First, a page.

Now, in conjunction with these positive findings, there was also a stage of aggression, where the birds literally test each other’s ability for dominance. The remarkable thing about this, if you think about it, is that every bird in that social group has to remember every confrontation it has had with another bird and act accordingly. This shows a high level of cognitive recognition of other members of the flock. This is another sign of high intelligence akin to facial recognition in humans.
This brings me to another story about crows (they really are the star of this article). In Seattle, researchers had caught many crows over a five-year period and were amazed to discover that crows remembered them. Even a year after seeing them, the crows would shout, scold, and dive-bomb the researchers who had caught them. Amazingly, it wasn’t just the birds that had been caught that carried out this practice, but flock mates and offspring also. This indicates a culture of spreading the news about a dangerous threat, right down to the detail of the face.
Indeed, while I was writing this article, I was watching a family of sparrows on my front lawn area The youngsters were learning to fly, not always with great success I have to say. What really caught my eye though, was the behaviour of the adults. They were not content to just leave these fledgelings to it, but rather helped them and oversaw their actions, trying to help them in the right direction when things got tough. Like the day when I first noticed the young sparrows learning to fly and they couldn't gain enough height to get over my garden fence in either direction. The parents and other adult birds kept flying down to them. It was almost like they were giving advice on how to overcome it, leading them to the end of the garden where they could get a better head start by going through the gate.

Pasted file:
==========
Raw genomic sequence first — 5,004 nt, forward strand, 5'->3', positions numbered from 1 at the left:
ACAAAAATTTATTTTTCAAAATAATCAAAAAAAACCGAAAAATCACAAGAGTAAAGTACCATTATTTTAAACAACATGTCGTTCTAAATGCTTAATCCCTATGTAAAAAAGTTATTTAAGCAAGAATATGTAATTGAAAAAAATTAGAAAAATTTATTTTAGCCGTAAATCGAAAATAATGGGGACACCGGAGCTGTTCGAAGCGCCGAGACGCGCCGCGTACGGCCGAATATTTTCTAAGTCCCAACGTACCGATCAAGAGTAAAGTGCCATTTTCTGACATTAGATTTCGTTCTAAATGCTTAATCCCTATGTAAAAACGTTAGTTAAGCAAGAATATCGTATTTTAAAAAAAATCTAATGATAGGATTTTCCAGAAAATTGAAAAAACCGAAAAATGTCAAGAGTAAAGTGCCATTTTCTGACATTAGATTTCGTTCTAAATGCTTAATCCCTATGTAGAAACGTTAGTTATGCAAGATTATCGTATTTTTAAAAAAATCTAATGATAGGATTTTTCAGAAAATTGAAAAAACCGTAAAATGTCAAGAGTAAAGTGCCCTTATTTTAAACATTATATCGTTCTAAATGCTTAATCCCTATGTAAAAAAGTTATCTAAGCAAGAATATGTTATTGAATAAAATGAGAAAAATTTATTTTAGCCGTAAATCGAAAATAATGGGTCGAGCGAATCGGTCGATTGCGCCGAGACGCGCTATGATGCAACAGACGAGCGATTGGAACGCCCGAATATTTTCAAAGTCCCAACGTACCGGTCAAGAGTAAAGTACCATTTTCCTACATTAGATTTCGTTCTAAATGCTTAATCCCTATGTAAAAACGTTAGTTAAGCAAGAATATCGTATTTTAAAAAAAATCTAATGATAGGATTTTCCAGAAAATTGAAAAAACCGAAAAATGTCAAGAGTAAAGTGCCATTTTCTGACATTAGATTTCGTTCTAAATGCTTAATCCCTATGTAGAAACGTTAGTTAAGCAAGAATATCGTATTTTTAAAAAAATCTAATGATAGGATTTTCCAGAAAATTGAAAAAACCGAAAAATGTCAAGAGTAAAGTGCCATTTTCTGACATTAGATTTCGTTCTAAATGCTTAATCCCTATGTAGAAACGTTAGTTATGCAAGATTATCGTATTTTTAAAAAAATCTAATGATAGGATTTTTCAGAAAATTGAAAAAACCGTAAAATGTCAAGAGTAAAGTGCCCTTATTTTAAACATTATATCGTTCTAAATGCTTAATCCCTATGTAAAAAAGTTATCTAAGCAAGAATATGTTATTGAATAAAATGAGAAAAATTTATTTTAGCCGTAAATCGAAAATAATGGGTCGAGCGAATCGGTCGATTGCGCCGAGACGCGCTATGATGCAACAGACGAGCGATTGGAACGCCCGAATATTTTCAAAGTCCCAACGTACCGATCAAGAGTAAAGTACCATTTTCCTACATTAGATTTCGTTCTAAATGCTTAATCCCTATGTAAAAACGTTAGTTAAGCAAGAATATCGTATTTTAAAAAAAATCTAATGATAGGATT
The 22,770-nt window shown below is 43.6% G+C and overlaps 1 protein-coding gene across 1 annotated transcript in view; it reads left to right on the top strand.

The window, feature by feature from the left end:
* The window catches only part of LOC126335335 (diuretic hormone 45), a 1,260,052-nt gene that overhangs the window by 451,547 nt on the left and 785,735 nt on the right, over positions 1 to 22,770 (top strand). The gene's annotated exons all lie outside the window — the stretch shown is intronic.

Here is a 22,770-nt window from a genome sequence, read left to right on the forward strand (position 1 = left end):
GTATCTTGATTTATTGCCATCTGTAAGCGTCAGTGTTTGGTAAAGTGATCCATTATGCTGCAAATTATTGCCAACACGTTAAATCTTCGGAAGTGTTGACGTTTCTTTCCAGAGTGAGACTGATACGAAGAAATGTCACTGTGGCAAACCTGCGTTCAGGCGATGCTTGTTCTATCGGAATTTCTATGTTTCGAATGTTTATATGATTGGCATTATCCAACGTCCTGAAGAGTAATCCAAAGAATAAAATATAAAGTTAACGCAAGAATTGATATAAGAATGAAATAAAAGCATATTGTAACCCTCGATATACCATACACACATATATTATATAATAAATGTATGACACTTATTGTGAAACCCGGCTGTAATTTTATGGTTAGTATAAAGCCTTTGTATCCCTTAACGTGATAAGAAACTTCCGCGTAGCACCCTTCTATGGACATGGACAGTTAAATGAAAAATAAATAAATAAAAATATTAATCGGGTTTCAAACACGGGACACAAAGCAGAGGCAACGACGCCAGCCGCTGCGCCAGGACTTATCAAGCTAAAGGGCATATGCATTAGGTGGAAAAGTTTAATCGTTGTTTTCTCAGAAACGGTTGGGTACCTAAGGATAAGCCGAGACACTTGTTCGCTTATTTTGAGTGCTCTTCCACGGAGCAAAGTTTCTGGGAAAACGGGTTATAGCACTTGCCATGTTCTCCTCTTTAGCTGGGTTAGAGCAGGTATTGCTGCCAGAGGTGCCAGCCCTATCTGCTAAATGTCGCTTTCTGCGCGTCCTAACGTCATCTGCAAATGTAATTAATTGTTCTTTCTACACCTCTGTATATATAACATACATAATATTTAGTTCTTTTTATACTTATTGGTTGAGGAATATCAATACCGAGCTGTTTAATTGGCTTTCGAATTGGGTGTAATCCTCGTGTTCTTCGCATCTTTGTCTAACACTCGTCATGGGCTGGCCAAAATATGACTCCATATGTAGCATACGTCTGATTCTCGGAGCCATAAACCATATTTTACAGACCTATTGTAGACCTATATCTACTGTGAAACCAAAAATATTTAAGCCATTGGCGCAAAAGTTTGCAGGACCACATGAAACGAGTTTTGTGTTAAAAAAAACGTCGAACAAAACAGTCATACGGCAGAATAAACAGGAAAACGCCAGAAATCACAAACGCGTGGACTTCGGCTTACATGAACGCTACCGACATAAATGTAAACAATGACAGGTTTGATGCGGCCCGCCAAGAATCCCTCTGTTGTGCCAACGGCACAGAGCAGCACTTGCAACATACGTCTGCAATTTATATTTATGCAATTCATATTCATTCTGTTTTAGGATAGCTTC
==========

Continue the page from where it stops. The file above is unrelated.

The video below includes footage of crow intelligence in a human environment. The Seattle crows showing recognition of particular humans, the Tokyo crows taking coat hangers for nests and more. When you put all these things together, one has to wonder why people still don't give them the credit they deserve.
Crow's Intelligent Behaviour
In conclusion, I have to return back to what I initially said about the unfair comparisons between animals and humans in research studies.
We have seen how birds can travel extreme distances and find their way back to the place they started.
Birds adapted to changes in their environment and became city dwellers alongside us and changed their diets, nesting materials, and birdsong accordingly.
The remarkable home building skills they employ from many different materials and in many different designs, all with acquired knowledge.
Problem-solving skills that prove without a doubt that birds have the ability to think. They know that a stone will raise the surface of the water, that a car will break the extra tough nut for them, and traffic lights give them the time they need to retrieve it.
They have incorporated tools into their daily lives using twigs like a fork to remove tasty treats from otherwise inaccessible places.
Look at how our voice-boxes have evolved over the millennia. Originally we would have used our voices to communicate in much the same way that other animals do. For some reason our particular species took this and ran with it, giving us the ability to expound our feelings and our needs to each other. We then took it further as part of our own unique evolution and made it an integral part of our progression.
Compare this to animals who have evolved on a different path and do not need the highly complex language structure that we employ. Therefore it is simply unfair to judge animal intelligence on the basis of language. Even so, we have seen here that animals can still be pretty amazing with their communication skills.
We have seen amazing memory skills from dogs, parrots, and chimpanzees and in some cases even outmanoeuvring the best that humankind can offer in that field.
A bird asking an intelligent question when presented with a colour it hadn’t seen before, which shows curiosity and the intention to learn something new.
The ability to recognise and remember their relationship with each other. Facial recognition of humans perceived as a danger.
Guidance for the young as they learn the path to being a parent themselves.
Navigation, adaptation, home building, problem-solving, tool use, language skills, social skills, facial recognition and memory skills.
These are just a few examples of the often derided and misunderstood world of birds and other animals. Where intelligence is of a far higher level than most give them credit for, and all of this with a brain a fraction the size of our own.
So maybe next time you get called “bird-brain” by someone who hasn’t understood just how intelligent they are, you can just smile and say thank you.
© 2018 Ian